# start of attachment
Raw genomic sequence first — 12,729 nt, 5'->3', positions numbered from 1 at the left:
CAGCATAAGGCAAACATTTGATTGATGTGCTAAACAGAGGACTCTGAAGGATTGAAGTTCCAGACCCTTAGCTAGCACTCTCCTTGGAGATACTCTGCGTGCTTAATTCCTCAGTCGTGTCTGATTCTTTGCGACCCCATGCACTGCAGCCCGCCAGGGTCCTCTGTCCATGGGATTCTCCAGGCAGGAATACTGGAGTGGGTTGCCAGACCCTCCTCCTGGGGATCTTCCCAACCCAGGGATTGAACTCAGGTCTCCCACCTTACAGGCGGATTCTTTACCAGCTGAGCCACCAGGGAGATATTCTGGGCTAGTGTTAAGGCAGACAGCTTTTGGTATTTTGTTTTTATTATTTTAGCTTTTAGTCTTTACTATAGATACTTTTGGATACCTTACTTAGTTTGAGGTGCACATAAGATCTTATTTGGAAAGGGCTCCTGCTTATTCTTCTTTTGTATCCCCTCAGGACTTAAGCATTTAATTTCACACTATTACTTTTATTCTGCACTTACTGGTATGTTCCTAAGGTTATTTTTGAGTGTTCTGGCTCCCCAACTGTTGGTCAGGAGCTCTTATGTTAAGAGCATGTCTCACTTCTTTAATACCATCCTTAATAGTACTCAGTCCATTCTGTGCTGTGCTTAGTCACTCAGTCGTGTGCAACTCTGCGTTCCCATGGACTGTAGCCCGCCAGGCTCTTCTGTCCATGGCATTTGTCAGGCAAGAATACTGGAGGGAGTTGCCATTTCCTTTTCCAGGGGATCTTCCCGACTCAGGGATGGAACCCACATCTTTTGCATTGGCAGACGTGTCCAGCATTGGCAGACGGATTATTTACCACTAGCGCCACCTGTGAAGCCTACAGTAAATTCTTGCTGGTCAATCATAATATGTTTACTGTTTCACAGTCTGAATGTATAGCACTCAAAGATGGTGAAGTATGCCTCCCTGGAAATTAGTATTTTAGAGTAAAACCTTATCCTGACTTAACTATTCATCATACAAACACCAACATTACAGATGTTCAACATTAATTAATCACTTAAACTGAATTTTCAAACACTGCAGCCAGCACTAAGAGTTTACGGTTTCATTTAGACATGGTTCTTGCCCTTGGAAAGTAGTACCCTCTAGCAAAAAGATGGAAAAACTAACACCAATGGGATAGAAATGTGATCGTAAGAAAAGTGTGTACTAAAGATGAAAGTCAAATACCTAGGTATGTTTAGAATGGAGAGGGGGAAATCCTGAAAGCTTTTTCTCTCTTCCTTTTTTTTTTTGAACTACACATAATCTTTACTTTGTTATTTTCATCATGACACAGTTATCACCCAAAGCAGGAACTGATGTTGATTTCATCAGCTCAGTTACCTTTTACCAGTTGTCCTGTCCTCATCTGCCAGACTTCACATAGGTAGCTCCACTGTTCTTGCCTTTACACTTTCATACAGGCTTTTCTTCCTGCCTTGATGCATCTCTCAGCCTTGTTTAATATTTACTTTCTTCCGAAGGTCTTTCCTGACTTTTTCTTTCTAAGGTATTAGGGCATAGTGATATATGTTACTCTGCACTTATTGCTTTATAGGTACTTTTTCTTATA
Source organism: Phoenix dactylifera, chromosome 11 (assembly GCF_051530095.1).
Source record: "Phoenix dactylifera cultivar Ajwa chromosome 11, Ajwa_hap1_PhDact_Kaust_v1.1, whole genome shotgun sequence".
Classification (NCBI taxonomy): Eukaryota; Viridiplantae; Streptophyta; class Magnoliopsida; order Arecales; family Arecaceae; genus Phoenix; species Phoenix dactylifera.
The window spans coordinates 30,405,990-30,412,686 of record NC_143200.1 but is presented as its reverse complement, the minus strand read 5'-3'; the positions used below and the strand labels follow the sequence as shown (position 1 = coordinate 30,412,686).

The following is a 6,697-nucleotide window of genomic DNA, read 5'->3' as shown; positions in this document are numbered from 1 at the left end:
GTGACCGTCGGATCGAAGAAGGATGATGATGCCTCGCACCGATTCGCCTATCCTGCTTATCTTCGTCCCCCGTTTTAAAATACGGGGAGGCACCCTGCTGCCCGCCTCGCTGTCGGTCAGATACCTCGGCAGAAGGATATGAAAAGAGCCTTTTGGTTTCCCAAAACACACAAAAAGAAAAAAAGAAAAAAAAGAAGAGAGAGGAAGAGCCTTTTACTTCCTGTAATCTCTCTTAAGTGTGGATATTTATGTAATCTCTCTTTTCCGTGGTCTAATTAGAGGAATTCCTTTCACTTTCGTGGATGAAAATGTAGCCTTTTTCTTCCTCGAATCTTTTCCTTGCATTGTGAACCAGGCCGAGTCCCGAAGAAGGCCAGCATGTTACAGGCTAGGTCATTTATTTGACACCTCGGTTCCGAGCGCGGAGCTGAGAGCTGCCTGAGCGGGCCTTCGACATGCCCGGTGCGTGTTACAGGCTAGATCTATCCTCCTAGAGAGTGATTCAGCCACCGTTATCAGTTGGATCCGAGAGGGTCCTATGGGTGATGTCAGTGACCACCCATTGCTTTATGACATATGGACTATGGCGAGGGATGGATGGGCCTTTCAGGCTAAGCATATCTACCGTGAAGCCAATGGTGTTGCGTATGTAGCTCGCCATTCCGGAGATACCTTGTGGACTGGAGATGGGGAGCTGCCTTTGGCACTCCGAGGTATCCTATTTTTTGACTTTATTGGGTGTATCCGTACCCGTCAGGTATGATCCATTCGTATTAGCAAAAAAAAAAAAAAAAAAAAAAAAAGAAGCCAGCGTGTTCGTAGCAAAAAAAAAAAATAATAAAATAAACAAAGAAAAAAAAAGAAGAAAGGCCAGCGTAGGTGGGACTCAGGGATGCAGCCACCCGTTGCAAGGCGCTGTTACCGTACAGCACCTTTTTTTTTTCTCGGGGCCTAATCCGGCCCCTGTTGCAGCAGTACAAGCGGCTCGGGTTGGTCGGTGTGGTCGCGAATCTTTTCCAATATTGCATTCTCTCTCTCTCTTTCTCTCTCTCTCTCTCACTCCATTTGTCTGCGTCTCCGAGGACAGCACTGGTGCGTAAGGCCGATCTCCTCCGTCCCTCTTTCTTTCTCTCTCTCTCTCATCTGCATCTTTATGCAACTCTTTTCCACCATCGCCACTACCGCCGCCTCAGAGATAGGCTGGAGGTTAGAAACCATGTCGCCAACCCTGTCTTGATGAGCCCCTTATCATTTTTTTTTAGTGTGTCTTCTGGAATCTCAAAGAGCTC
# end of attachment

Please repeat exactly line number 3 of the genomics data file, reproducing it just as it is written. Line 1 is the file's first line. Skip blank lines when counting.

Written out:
Source organism: Phoenix dactylifera, chromosome 11 (assembly GCF_051530095.1).